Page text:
349   Panama      
350   Paraguay   Instituto de Historia y Museo Militar, Asunción  
  J. Russo
351   Peru   Biblioteca Municipal de Lima (reference)  
  E. Ray
352   Philippines      
353   Portugal      
354   Qatar      
355   Saudi Arabia      
356   South Africa   Transvaal Museum, Pretoria     L. McMullen
357   Spain   Museo Naval, Madrid since 2007; previously in a private collection  
  P. Jauregui
C. Keller
358   Swaziland      
359   Switzerland   Swiss Museum of Transport, Lucerne  
  A. Teche
360   Tanzania      
361   Thailand      
362   Togo      
363   Tunisia      
364   Turkey   Mineral Research and Exploration (MTA) Natural History Museum, Ankara  
  A. Link
365   United Kingdom   Treasures Cadogan Gallery, Natural History Museum, London  
  D. Gethings
366   Uruguay   Previously on display at the Aeronautical Museum in Montevideo; moved in 2011 to the Captain Boiso Lanza Air Base for safe keeping.  
  C. Alustiza
367   Venezuela      
368   VietNam      
369   Zambia      
370   Algeria      
371   Bhutan      
372   Botswana      
373   Bulgaria   National Museum of Natural History, Sofia  
  L. Estébanez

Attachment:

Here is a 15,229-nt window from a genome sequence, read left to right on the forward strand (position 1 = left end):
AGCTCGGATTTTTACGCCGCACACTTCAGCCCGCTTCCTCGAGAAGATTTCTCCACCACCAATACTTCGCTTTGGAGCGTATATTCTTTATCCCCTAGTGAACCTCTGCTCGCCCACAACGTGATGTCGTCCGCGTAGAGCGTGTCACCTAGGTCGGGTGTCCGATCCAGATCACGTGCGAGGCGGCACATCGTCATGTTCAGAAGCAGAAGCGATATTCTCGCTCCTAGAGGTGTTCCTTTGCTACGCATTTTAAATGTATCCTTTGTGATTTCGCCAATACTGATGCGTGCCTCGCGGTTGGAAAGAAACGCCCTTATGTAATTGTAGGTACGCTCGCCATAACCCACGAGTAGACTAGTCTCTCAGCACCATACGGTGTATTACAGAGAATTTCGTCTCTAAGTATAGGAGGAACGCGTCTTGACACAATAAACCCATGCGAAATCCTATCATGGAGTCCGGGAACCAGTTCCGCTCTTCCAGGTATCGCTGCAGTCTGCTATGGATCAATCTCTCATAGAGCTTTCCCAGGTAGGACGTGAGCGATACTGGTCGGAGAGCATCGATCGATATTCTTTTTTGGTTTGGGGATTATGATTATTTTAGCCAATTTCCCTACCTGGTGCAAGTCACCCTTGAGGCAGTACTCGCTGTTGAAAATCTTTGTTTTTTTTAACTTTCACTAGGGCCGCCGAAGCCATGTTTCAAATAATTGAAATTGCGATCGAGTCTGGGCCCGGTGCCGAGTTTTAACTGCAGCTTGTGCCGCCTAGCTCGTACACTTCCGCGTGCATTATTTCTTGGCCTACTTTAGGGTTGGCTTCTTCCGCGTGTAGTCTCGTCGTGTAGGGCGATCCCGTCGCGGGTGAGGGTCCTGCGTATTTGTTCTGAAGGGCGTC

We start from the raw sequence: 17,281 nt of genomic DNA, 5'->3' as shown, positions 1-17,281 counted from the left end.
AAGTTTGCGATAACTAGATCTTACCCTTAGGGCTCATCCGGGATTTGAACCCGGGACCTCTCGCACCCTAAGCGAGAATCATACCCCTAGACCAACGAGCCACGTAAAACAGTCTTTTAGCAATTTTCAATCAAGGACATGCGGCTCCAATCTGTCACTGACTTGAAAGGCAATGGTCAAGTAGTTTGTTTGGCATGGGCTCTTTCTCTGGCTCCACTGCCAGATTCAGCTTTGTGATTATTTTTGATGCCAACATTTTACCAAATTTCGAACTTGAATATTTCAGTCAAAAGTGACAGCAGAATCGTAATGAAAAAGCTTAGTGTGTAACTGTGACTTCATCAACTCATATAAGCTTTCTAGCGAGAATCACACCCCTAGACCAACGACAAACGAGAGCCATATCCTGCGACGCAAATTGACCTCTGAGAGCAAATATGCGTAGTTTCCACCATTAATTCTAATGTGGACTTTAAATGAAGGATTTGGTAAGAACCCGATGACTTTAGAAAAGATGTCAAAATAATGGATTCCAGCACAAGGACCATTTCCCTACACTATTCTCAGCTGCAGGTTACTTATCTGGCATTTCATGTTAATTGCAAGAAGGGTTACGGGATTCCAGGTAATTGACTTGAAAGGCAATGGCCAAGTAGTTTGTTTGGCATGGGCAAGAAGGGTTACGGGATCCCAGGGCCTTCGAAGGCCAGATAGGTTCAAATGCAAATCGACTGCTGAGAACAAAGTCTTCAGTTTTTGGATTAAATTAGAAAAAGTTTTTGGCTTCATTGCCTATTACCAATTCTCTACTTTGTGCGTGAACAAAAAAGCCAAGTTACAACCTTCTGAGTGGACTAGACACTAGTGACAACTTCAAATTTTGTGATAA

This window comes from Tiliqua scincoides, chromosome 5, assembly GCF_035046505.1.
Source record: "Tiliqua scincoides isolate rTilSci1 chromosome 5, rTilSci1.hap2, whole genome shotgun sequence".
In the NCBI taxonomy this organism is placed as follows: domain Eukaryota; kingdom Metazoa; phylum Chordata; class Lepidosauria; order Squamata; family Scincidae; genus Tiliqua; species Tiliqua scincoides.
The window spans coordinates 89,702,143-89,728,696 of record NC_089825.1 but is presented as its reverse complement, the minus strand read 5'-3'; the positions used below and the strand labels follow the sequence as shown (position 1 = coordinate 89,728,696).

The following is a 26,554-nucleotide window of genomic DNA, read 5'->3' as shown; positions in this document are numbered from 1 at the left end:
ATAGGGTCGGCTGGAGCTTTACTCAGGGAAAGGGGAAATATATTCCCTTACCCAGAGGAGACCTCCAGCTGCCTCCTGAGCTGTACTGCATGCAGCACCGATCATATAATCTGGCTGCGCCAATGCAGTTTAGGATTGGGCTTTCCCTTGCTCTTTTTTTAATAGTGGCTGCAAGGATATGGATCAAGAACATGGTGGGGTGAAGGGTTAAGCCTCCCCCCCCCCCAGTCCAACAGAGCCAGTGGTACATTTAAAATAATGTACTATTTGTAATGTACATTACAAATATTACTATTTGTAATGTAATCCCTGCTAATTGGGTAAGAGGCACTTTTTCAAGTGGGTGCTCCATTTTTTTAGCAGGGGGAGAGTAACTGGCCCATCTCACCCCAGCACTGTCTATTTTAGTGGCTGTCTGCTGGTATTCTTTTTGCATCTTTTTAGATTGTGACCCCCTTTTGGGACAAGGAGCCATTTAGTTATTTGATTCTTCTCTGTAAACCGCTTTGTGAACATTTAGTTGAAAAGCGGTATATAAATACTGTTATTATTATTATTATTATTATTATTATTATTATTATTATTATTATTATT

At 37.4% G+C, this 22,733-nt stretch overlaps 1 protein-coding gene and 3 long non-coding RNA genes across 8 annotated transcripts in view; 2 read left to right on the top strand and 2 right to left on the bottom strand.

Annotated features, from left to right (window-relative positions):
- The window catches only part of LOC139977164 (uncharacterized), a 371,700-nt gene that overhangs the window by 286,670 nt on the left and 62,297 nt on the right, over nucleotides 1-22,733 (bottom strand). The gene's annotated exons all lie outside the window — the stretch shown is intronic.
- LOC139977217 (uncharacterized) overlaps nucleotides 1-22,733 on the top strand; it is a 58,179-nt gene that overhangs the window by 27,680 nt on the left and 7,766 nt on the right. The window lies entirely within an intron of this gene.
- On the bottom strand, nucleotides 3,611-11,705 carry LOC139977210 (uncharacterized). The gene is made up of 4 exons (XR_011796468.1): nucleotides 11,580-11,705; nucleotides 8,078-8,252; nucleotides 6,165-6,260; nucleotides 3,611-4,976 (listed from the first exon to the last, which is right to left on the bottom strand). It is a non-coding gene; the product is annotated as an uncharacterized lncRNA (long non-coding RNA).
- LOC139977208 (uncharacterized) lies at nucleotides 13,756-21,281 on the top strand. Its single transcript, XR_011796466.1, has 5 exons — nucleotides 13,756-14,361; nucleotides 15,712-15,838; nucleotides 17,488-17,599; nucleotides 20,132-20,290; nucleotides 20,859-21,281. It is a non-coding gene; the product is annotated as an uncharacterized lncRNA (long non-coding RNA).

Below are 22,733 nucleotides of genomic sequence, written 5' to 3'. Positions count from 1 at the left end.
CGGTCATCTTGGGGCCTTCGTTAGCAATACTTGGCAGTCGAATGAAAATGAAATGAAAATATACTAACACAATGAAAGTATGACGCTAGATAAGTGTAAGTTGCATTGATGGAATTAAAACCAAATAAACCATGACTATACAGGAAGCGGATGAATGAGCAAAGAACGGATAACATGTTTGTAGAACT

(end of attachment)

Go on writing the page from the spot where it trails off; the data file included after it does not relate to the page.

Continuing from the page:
374   Burma      
375   Cameroon      
376   Central African Republic      
377   Mozambique      
378   Cyprus   Never presented as a result of government coup; retained by U.S. Embassy in Cyprus; reported in 2003 by son of U.S. diplomat as in his custody. In May 2010, recovered by NASA Office of Inspector General.  
379   Czechoslovakia   Held in the Archive of Prague Castle, Prague, Czech Republic (source)  
  V. Cerny

Photo: NOVA TV
380   Equatorial Guinea      
381   Ethiopia      
382   Fiji      
383   France   Palais de la Découverte, Paris  
  T. Sterling/
Associated Press
384   Gambia      
385   Ghana      
386   Guinea Republic      
387   Hungary   Magyar Természettudományi Múzeum, Budapest     E. Ray
388   Kenya      
389   Kuwait      
390   Laos   "Haw Kham" Royal Palace Museum, Luang Prabang     T. Brattstrom
391   Lesotho      
392   Libya      
393   Madagascar      
394   Malawi      
395   Malaysia      
396   Maldives      
397   Mali      
398   Mauritania      
399   Mauritius      
400   Morocco      
401   Nepal   National Museum of Nepal, Kathmandu     T. Sterling/
Associated Press
402   Oman      
403   Poland   Olsztyńskie Planetarium i Obserwatorium Astronomiczne, Olsztyn     T. Sterling/
M. Scislowska/
Associated Press
404   Romania   Reported among auctioned possessions of dictator Ceausescu    
405   Rwanda   Kandt House Museum of Natural History, Kigali  
  C. Evans
406   Senegal      
407   Sierra Leone      
408   Singapore   Singapore Science Centre     C. Baaijens
409   Somali      
410   Sri Lanka   Colombo National Museum, Colombo (in storage)  
  K. Ratnatunga
411   Sudan      
412   Trinidad and Tobago      
413   USSR      
414   United Arab Emirates   Al Ain National Museum, Al Ain, Emirate of Abu Dhabi  
  F. Leuband
415   Upper Volta      
416   Yemen      
417   Yugoslavia   Museum of Yugoslav History, Belgrad, Serbia